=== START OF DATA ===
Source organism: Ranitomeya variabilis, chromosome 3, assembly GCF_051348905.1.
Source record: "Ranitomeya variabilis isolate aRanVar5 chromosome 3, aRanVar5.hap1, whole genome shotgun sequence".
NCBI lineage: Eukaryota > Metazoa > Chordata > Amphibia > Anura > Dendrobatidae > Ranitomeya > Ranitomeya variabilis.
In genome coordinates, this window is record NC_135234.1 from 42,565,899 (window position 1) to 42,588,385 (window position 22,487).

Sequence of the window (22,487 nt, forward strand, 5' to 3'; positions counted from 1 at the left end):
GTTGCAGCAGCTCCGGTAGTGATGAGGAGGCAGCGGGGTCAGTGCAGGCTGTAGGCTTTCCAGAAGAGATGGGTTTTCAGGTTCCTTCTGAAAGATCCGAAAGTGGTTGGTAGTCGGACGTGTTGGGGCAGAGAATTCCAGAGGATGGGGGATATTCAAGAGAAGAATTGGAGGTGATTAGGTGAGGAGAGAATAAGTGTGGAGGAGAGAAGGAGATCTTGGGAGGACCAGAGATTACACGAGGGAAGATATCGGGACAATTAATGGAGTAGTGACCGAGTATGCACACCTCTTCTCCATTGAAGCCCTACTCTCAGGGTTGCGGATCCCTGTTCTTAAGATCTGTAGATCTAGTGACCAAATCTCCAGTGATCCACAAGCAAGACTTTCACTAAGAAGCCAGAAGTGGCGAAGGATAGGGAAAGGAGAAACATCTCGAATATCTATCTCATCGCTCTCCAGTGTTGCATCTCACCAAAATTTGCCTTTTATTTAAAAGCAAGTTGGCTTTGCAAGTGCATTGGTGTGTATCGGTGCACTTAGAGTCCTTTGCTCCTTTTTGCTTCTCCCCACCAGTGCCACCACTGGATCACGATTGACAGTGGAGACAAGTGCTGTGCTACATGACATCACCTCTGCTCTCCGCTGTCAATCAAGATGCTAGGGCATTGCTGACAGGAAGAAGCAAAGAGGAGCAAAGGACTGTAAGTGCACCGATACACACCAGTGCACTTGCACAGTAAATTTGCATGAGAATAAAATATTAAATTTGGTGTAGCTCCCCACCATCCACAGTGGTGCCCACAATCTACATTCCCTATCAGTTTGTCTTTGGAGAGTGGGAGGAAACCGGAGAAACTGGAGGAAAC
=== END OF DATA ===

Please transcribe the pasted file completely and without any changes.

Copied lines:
Source organism: Ranitomeya variabilis, chromosome 3, assembly GCF_051348905.1.
Source record: "Ranitomeya variabilis isolate aRanVar5 chromosome 3, aRanVar5.hap1, whole genome shotgun sequence".
NCBI lineage: Eukaryota > Metazoa > Chordata > Amphibia > Anura > Dendrobatidae > Ranitomeya > Ranitomeya variabilis.
In genome coordinates, this window is record NC_135234.1 from 42,565,899 (window position 1) to 42,588,385 (window position 22,487).

Sequence of the window (22,487 nt, forward strand, 5' to 3'; positions counted from 1 at the left end):
GTTGCAGCAGCTCCGGTAGTGATGAGGAGGCAGCGGGGTCAGTGCAGGCTGTAGGCTTTCCAGAAGAGATGGGTTTTCAGGTTCCTTCTGAAAGATCCGAAAGTGGTTGGTAGTCGGACGTGTTGGGGCAGAGAATTCCAGAGGATGGGGGATATTCAAGAGAAGAATTGGAGGTGATTAGGTGAGGAGAGAATAAGTGTGGAGGAGAGAAGGAGATCTTGGGAGGACCAGAGATTACACGAGGGAAGATATCGGGACAATTAATGGAGTAGTGACCGAGTATGCACACCTCTTCTCCATTGAAGCCCTACTCTCAGGGTTGCGGATCCCTGTTCTTAAGATCTGTAGATCTAGTGACCAAATCTCCAGTGATCCACAAGCAAGACTTTCACTAAGAAGCCAGAAGTGGCGAAGGATAGGGAAAGGAGAAACATCTCGAATATCTATCTCATCGCTCTCCAGTGTTGCATCTCACCAAAATTTGCCTTTTATTTAAAAGCAAGTTGGCTTTGCAAGTGCATTGGTGTGTATCGGTGCACTTAGAGTCCTTTGCTCCTTTTTGCTTCTCCCCACCAGTGCCACCACTGGATCACGATTGACAGTGGAGACAAGTGCTGTGCTACATGACATCACCTCTGCTCTCCGCTGTCAATCAAGATGCTAGGGCATTGCTGACAGGAAGAAGCAAAGAGGAGCAAAGGACTGTAAGTGCACCGATACACACCAGTGCACTTGCACAGTAAATTTGCATGAGAATAAAATATTAAATTTGGTGTAGCTCCCCACCATCCACAGTGGTGCCCACAATCTACATTCCCTATCAGTTTGTCTTTGGAGAGTGGGAGGAAACCGGAGAAACTGGAGGAAAC